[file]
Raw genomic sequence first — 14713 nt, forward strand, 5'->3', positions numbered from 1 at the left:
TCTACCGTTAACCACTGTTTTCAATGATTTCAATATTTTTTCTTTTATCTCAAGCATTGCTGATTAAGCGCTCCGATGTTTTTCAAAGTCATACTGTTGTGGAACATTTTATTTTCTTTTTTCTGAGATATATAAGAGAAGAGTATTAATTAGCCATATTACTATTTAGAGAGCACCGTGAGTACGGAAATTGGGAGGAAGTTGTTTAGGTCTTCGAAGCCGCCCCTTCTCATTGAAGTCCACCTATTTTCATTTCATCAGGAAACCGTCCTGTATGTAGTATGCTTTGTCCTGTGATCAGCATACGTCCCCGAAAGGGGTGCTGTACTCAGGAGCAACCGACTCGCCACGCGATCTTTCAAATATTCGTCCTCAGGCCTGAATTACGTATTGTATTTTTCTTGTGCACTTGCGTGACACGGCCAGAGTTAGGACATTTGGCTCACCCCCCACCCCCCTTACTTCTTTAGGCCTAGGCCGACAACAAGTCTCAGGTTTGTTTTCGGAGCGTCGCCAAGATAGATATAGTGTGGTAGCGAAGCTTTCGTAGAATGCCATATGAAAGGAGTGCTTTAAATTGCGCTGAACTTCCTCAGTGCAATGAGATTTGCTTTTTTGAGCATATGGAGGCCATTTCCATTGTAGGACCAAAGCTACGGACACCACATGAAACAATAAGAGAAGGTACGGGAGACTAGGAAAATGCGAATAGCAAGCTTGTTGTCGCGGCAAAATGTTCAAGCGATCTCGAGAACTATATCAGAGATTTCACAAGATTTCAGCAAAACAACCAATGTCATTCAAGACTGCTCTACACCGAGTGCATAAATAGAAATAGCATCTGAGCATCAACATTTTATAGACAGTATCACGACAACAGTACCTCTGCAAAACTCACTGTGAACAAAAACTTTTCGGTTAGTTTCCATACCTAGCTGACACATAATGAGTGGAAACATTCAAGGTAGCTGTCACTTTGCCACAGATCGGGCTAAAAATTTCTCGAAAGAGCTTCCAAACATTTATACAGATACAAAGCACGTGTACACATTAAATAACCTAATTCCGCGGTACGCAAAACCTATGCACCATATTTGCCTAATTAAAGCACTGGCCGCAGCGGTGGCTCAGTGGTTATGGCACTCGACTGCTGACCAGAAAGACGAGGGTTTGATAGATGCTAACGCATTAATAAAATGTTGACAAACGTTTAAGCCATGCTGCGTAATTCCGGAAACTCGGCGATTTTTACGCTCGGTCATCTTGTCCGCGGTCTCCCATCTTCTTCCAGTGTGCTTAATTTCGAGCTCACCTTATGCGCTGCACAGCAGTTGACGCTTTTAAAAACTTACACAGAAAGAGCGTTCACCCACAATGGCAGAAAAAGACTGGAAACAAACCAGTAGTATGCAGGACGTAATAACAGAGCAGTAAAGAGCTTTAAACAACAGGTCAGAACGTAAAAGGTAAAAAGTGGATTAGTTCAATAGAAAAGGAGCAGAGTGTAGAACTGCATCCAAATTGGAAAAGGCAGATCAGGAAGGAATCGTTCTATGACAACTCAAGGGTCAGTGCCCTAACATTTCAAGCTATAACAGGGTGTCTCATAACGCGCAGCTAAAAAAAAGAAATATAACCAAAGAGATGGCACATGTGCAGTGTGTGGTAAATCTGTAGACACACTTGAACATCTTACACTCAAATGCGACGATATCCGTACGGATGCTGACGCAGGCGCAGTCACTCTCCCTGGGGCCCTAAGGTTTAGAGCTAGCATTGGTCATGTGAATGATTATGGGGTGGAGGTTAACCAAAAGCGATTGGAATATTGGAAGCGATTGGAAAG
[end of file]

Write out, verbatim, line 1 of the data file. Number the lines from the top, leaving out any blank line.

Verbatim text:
Raw genomic sequence first — 14713 nt, forward strand, 5'->3', positions numbered from 1 at the left: